Based on experiences with other infections (eg, influenza), adverse effects on the fetus or newborn related to prenatal infection might occur even without intrauterine transmission. For example, severe maternal illness with influenza requiring intensive care unit admission was associated with increased risks for preterm birth, low birth weight, and low Apgar scores.9 Whether an increased risk for adverse outcomes among newborns born to women with COVID-19 will be seen is unknown.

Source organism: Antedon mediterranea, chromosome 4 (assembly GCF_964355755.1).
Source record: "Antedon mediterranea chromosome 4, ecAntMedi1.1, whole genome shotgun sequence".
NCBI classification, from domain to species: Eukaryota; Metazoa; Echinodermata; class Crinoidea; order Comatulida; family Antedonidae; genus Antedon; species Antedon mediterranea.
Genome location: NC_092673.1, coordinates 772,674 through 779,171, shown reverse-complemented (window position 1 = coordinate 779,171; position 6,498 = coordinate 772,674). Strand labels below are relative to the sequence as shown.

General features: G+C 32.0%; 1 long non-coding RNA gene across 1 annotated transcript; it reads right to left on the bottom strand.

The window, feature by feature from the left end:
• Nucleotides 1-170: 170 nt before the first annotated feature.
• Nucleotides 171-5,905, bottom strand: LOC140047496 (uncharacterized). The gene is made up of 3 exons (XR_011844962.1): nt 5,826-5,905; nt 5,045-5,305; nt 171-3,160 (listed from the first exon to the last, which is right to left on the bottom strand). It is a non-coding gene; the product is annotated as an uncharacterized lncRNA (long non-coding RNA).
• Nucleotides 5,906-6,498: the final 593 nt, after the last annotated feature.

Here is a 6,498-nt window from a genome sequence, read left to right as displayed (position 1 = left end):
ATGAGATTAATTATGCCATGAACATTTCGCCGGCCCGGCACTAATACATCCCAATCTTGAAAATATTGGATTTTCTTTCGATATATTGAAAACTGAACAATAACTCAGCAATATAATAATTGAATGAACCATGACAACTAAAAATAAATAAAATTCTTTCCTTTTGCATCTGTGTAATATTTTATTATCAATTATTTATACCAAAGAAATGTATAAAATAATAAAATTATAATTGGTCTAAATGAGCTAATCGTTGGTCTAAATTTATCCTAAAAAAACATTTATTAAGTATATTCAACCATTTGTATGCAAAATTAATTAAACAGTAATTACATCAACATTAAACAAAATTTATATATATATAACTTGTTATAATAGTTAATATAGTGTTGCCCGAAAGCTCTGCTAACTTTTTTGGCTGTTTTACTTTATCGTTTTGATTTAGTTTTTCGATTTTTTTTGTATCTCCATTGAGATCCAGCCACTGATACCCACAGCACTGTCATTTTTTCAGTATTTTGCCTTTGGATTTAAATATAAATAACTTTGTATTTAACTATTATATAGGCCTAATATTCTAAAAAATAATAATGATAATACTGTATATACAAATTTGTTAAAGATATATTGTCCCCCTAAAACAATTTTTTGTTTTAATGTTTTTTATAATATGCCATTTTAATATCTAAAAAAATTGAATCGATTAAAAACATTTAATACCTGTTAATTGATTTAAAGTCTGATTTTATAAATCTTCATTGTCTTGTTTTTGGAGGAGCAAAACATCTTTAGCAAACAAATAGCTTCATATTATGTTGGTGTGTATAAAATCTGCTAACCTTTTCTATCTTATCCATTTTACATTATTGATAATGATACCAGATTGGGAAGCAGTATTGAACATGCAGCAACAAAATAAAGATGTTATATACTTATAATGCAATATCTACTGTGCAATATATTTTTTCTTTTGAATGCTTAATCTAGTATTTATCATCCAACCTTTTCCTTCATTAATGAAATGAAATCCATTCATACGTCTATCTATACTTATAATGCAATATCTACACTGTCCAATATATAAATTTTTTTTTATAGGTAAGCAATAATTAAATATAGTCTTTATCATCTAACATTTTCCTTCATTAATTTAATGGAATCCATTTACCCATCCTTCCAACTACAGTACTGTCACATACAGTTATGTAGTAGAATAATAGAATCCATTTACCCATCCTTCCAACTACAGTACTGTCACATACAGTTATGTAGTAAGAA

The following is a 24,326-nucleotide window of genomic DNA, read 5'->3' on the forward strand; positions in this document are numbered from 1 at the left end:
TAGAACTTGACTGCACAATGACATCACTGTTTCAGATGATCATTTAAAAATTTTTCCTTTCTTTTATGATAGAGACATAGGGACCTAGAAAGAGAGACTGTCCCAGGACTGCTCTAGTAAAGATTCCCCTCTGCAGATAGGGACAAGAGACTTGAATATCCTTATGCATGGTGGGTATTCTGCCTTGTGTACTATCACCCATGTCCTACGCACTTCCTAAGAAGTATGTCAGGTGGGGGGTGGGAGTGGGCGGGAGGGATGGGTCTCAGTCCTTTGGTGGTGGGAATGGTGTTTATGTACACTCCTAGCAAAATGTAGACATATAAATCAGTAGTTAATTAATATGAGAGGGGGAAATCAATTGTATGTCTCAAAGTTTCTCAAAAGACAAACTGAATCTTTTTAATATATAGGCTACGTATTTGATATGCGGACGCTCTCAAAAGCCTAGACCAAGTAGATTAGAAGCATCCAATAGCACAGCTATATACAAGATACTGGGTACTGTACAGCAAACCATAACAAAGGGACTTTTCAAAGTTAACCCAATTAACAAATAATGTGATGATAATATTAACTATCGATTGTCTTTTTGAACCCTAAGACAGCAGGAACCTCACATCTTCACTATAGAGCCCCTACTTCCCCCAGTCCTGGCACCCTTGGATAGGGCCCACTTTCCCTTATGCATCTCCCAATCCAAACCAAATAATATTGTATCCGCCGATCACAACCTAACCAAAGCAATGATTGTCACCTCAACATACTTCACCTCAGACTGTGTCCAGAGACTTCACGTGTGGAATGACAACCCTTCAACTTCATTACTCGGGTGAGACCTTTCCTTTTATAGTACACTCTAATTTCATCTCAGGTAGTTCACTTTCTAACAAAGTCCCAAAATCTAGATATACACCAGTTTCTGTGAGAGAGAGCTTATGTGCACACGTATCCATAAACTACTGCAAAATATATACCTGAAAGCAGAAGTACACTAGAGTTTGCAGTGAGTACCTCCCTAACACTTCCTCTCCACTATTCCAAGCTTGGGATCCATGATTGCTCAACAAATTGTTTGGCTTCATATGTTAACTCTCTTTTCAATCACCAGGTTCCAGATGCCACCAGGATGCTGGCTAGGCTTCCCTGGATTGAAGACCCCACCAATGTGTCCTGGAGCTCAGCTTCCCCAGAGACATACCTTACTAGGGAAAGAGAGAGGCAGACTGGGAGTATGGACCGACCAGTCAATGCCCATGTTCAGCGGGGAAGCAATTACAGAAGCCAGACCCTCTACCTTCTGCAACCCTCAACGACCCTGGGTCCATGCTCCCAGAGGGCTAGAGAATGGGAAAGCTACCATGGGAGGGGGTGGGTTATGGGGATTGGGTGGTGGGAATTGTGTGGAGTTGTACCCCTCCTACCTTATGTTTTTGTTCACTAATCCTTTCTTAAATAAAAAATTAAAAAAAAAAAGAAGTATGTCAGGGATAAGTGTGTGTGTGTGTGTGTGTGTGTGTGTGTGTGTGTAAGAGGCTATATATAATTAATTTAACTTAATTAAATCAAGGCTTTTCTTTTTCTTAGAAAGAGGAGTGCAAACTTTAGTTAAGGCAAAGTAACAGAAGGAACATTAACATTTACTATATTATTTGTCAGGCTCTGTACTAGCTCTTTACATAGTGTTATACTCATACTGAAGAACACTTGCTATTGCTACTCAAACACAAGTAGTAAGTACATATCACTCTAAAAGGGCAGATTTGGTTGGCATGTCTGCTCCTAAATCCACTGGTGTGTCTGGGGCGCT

Given the limited data, recommendations for caring for women who are planning a pregnancy, pregnant, or have given birth during the COVID-19 pandemic are based on expert opinion. Women planning a pregnancy in the time of COVID-19 might ask whether they should delay pregnancy until after the pandemic. Based on limited data, there does not seem to be a compelling reason to recommend delaying pregnancy. For women who are pregnant, the primary recommendation is to avoid becoming infected with SARS CoV-2 through hygiene and social distancing measures. Early recognition of COVID-19 in a pregnant patient admitted to a labor and delivery unit is necessary so appropriate infection control practices can be instituted. Given that some women with COVID-19 might be asymptomatic or presymptomatic, health care facilities may consider polymerase chain reaction testing for SARS-CoV-2 at the time of admission.